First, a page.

‘Underserved’ Wealth Markets Revealed (July 11)
One of the most forwarded articles of 2016 was an exclusive study for FA-IQ that unearthed the most underserved and oversaturated advice markets in the country.
The old business-building mantra — location, location, location — holds as true for financial advisors as it does for any other enterprise.
In fact, despite a bevy of research showing wealth management has become an over-populated profession, some advisors say they’re operating in markets with definite competitive advantages.
New data compiled exclusively for FA-IQ show FAs in at least 10 key markets are sitting relatively pretty.
These areas are characterized by less “density” in terms of local advisor headcounts. At the same time, such markets are generating high levels of disposable income.
“Despite a wave of new firms flooding into the field by breakaway advisors or mergers between old-line firms, several affluent pockets of opportunity still remain in wealth management,” says Steve Scruton, head of Broadridge Advisor Solutions, an advisor-centric marketing and data analytics unit within Broadridge Financial Solutions, a securities processing, clearing and investor communications firm based in Lake Success, N.Y.
Southern Florida remains a particularly attractive hot spot, according to the research firm, which examined the country’s top 50 metropolitan markets for FA-IQ.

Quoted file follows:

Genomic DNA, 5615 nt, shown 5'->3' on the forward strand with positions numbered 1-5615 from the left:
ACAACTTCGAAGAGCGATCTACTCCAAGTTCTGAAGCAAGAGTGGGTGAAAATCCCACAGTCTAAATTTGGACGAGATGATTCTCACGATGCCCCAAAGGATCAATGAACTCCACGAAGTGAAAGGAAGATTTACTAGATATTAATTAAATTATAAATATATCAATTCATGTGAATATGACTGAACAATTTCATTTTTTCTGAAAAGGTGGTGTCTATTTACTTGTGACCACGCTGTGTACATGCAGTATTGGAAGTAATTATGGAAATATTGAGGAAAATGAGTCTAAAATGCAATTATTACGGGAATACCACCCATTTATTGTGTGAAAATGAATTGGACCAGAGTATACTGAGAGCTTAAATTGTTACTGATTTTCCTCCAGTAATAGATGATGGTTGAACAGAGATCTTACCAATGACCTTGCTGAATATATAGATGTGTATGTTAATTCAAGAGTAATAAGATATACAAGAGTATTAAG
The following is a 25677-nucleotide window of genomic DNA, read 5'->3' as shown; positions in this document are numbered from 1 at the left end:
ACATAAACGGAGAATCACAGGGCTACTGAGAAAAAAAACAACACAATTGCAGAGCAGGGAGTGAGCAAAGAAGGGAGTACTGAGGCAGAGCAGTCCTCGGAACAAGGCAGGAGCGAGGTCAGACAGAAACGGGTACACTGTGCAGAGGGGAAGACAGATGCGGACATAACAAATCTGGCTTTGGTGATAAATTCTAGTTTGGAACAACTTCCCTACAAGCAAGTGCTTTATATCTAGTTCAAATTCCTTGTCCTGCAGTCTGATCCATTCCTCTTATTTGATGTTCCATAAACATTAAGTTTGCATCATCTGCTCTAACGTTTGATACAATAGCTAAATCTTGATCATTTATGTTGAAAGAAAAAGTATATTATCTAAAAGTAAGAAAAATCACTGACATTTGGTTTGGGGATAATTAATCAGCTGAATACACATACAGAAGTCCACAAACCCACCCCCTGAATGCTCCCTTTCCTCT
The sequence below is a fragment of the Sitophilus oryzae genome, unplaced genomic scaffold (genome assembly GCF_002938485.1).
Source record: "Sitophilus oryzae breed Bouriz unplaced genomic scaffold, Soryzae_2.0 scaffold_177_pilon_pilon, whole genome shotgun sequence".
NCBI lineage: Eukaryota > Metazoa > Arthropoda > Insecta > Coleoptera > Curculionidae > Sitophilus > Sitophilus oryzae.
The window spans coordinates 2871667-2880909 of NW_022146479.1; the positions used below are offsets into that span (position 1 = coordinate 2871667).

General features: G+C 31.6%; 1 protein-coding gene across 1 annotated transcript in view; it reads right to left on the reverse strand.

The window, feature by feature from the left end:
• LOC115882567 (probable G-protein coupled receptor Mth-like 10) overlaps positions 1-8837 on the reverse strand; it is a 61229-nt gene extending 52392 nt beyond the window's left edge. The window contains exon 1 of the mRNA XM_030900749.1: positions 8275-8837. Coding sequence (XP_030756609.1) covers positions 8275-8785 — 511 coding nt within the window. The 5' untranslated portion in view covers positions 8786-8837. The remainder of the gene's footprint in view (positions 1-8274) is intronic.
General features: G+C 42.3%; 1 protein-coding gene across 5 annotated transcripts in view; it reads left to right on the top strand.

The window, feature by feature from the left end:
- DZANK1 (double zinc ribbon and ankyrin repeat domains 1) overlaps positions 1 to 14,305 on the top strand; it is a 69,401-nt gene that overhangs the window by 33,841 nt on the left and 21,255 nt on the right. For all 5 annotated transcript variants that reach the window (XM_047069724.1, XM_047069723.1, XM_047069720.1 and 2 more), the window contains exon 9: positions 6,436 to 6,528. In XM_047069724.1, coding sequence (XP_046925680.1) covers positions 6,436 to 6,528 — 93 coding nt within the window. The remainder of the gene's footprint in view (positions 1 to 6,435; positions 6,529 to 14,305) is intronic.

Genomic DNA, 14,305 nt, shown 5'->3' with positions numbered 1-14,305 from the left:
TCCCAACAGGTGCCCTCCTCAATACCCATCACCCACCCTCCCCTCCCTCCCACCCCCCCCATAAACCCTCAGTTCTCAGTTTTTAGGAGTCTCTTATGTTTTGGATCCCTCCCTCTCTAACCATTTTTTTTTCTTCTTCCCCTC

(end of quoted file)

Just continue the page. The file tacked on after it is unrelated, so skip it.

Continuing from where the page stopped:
Using government sources as well as its own database of U.S. advisors, Broadridge’s analysts crunched information relating to each area’s FAs, households and estimates of investable assets per family.
Broadridge then ranked each location by actual wealth available to invest by that broad pool of potential clients. The firm's analysts also compared those findings to advisor headcounts in each market.
“If you’re looking to place wealth managers just based on general data like census reports on population growth trends, you might be inclined to put them in places like New York or Los Angeles,” says Scruton.
But taking a more nuanced approach reveals a different picture.
Density mapping techniques as used by Broadridge rank many of the country’s metropolitan statistical areas at the bottom of the list, indicating a relative level of oversaturation.
Besides Los Angeles, New York and Chicago, the densest MSAs in terms of confluences of affluence and advisor coverage include Newark, N.J., Philadelphia, Wilmington, Del., Atlanta, Denver and Phoenix. (See interactive map below.)
Interactive Map: Most under- and overserved cities in America
Click on a city to see its financial advisor market saturation.
By contrast, as noted by such data, several areas in Florida stand out as fairly underserved. Those include the Naples-Immokalee-Marco Island region, Cape Coral-Fort Myers and the greater Sarasota-Bradenton metropolitan market.
Advisor Geoffrey Frazier of Global Financial Private Capital in Sarasota, Fla., says economic growth and favorable tax policies provide “incentives to affluent families to keep the bulk of their money here.”
Frazier, who has worked in the area for the past 25 years, says he’s seen nearby communities evolve from sleepy resort destinations to bustling commerce centers.
Snowbirds and retiring natives seem to like Florida’s lack of a state income tax, says Frazier, whose firm manages $6 billion. As a result, he rarely has to compete for new business with clients’ previous advisors.